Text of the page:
Wednesday, June 3, 2020

Speaking Out


Dr. Martin Luther King Jr. giving his "I Have a Dream" speech at the Lincoln Memorial during the March on Washington, D.C., on August 28, 1963

photo credit: National Archive: Wikimedia-CC Public Domain Mark 1.0 
  

"I have a dream that my four little children will one day live in a nation where they will not be judged by the color of their skin but by the content of their character." 


Democracy has a long association with communication. In Montesquieu’s view, the durability of free government depends on a nation’s capacity for self-correction. 

Citizens judge political events from the reports of electronic media, newspapers, or politicians themselves. We have few guidelines for assessing the value of such reports. 

As from the earliest times, improved understanding of what makes public talk effective will empower future rhetors to speak out, as the best assurance that democracy will thrive.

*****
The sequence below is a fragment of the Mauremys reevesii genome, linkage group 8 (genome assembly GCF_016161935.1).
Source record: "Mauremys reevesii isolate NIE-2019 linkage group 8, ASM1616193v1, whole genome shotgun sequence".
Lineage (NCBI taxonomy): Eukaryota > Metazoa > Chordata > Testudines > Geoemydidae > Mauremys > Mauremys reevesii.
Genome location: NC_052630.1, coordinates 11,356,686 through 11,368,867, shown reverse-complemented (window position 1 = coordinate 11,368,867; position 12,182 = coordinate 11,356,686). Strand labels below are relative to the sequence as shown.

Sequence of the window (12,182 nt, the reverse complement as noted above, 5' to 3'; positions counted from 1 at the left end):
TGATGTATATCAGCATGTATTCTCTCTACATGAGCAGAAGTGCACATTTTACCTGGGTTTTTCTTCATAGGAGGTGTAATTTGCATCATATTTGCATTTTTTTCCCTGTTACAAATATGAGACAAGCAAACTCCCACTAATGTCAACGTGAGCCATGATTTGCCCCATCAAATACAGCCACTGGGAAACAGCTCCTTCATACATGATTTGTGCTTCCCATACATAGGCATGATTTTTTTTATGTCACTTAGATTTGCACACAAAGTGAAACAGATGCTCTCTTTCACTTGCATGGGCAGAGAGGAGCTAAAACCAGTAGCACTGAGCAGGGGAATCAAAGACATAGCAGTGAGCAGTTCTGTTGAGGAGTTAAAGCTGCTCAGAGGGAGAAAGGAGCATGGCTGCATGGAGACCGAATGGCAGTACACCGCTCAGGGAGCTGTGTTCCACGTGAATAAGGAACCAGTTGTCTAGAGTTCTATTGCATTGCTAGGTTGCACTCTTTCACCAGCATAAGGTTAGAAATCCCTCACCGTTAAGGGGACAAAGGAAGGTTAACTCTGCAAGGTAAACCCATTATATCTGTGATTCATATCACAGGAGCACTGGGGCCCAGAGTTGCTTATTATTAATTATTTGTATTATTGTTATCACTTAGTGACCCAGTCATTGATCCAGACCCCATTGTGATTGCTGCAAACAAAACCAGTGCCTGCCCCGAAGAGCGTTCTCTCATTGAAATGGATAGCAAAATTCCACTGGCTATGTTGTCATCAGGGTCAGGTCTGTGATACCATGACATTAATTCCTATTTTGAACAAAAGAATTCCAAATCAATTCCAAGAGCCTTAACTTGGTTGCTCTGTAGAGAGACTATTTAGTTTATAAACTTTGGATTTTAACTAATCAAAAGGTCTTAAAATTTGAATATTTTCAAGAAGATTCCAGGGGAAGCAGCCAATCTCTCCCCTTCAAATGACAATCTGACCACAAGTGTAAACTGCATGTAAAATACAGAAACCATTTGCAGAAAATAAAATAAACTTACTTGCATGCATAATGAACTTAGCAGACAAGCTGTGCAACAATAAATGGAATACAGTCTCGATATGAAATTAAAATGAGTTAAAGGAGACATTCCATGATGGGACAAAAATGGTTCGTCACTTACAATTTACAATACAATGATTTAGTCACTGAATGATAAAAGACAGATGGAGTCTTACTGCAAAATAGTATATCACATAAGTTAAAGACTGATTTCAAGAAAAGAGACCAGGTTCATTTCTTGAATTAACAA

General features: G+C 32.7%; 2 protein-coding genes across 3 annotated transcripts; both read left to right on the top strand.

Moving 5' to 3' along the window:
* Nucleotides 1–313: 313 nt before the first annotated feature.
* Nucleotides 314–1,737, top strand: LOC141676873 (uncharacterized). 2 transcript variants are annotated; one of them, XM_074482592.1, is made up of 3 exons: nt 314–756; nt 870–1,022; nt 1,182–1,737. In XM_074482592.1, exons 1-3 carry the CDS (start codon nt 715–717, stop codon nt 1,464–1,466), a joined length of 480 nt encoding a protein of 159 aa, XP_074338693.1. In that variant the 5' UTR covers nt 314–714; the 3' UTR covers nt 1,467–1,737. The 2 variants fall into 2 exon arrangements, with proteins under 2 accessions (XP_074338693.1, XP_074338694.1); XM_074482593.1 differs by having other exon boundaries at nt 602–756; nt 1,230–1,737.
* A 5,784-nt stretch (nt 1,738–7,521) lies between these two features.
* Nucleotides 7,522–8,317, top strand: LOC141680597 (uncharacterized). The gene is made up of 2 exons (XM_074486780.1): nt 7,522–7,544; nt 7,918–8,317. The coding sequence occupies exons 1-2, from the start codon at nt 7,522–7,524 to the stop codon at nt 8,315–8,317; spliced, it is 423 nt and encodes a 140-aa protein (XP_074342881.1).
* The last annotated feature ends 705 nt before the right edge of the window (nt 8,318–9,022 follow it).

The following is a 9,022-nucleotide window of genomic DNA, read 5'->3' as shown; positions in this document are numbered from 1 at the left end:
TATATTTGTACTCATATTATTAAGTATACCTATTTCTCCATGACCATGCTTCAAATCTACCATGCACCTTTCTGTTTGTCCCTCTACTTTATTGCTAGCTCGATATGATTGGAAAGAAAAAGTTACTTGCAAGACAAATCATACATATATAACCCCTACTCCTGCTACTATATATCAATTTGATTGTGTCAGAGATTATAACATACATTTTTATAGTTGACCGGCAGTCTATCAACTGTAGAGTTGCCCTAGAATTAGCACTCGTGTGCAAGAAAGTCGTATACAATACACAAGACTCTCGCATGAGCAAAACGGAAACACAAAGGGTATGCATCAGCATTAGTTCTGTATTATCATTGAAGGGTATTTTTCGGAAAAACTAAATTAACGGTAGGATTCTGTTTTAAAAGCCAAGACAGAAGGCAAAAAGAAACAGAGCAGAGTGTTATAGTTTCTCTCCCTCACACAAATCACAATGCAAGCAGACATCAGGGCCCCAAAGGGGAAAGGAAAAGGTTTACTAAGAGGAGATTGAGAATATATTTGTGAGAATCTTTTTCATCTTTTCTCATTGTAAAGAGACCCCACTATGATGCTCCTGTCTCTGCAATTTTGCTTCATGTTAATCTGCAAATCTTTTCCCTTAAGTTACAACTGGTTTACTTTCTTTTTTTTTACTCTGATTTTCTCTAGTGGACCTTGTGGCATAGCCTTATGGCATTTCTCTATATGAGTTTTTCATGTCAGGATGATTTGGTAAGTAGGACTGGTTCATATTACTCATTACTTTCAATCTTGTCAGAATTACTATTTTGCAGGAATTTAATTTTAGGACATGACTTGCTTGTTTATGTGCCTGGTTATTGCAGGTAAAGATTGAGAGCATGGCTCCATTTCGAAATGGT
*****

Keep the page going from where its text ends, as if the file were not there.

Educational curricula need much revision to ensure effective teaching of civics. 

Concurrently, it is important to develop in individuals the key virtues of western civilization, namely justice, temperance, courage, and wisdom.  

The teaching of writing and public talk must develop the responsible principles learned from a rich legacy of thoughtful speakers and observers. 

Conscious of the resonant comment from George Orwell that "political language is designed to make lies sound truthful and murder respectable," a public who listen and speak out is the root of democracy.